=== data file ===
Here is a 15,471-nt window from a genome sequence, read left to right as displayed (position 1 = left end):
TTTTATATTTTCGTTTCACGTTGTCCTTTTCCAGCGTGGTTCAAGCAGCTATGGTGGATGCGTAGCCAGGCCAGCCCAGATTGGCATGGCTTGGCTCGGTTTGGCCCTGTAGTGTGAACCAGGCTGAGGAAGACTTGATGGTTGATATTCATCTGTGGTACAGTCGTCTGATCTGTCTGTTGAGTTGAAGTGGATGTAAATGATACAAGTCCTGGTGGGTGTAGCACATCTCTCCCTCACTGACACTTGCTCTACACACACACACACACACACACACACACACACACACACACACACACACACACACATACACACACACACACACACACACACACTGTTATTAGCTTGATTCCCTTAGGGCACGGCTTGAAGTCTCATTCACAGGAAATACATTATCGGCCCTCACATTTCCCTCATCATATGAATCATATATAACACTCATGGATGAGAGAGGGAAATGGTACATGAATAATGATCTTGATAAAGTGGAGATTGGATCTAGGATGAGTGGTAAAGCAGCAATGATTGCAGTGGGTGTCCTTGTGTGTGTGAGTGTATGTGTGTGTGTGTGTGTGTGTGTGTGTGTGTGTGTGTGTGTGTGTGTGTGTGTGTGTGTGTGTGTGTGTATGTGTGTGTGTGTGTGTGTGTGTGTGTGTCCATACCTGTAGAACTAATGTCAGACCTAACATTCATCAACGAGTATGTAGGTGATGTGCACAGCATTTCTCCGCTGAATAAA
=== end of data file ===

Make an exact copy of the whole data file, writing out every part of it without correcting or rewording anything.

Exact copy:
Here is a 15,471-nt window from a genome sequence, read left to right as displayed (position 1 = left end):
TTTTATATTTTCGTTTCACGTTGTCCTTTTCCAGCGTGGTTCAAGCAGCTATGGTGGATGCGTAGCCAGGCCAGCCCAGATTGGCATGGCTTGGCTCGGTTTGGCCCTGTAGTGTGAACCAGGCTGAGGAAGACTTGATGGTTGATATTCATCTGTGGTACAGTCGTCTGATCTGTCTGTTGAGTTGAAGTGGATGTAAATGATACAAGTCCTGGTGGGTGTAGCACATCTCTCCCTCACTGACACTTGCTCTACACACACACACACACACACACACACACACACACACACACACACACACACACACATACACACACACACACACACACACACACTGTTATTAGCTTGATTCCCTTAGGGCACGGCTTGAAGTCTCATTCACAGGAAATACATTATCGGCCCTCACATTTCCCTCATCATATGAATCATATATAACACTCATGGATGAGAGAGGGAAATGGTACATGAATAATGATCTTGATAAAGTGGAGATTGGATCTAGGATGAGTGGTAAAGCAGCAATGATTGCAGTGGGTGTCCTTGTGTGTGTGAGTGTATGTGTGTGTGTGTGTGTGTGTGTGTGTGTGTGTGTGTGTGTGTGTGTGTGTGTGTGTGTGTGTGTGTGTATGTGTGTGTGTGTGTGTGTGTGTGTGTGTCCATACCTGTAGAACTAATGTCAGACCTAACATTCATCAACGAGTATGTAGGTGATGTGCACAGCATTTCTCCGCTGAATAAA